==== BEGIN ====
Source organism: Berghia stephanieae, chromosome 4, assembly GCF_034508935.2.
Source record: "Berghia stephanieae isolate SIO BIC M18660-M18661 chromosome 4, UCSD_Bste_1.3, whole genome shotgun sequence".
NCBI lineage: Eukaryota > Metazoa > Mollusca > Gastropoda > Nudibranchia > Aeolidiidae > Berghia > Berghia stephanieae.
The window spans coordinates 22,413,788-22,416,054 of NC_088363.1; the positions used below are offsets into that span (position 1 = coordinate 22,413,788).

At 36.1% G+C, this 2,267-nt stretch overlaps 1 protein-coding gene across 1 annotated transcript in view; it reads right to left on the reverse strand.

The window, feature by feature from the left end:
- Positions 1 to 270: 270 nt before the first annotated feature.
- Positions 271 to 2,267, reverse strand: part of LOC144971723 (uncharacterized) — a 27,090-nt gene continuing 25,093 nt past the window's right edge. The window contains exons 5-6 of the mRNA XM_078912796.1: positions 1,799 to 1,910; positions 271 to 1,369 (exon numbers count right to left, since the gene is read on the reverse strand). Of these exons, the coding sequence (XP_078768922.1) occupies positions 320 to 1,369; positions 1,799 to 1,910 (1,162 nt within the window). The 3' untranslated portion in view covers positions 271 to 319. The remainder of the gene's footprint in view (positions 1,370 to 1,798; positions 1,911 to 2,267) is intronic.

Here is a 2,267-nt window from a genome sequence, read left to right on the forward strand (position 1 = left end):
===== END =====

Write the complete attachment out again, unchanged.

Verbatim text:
Source organism: Berghia stephanieae, chromosome 4, assembly GCF_034508935.2.
Source record: "Berghia stephanieae isolate SIO BIC M18660-M18661 chromosome 4, UCSD_Bste_1.3, whole genome shotgun sequence".
NCBI lineage: Eukaryota > Metazoa > Mollusca > Gastropoda > Nudibranchia > Aeolidiidae > Berghia > Berghia stephanieae.
The window spans coordinates 22,413,788-22,416,054 of NC_088363.1; the positions used below are offsets into that span (position 1 = coordinate 22,413,788).

At 36.1% G+C, this 2,267-nt stretch overlaps 1 protein-coding gene across 1 annotated transcript in view; it reads right to left on the reverse strand.

The window, feature by feature from the left end:
- Positions 1 to 270: 270 nt before the first annotated feature.
- Positions 271 to 2,267, reverse strand: part of LOC144971723 (uncharacterized) — a 27,090-nt gene continuing 25,093 nt past the window's right edge. The window contains exons 5-6 of the mRNA XM_078912796.1: positions 1,799 to 1,910; positions 271 to 1,369 (exon numbers count right to left, since the gene is read on the reverse strand). Of these exons, the coding sequence (XP_078768922.1) occupies positions 320 to 1,369; positions 1,799 to 1,910 (1,162 nt within the window). The 3' untranslated portion in view covers positions 271 to 319. The remainder of the gene's footprint in view (positions 1,370 to 1,798; positions 1,911 to 2,267) is intronic.

Here is a 2,267-nt window from a genome sequence, read left to right on the forward strand (position 1 = left end):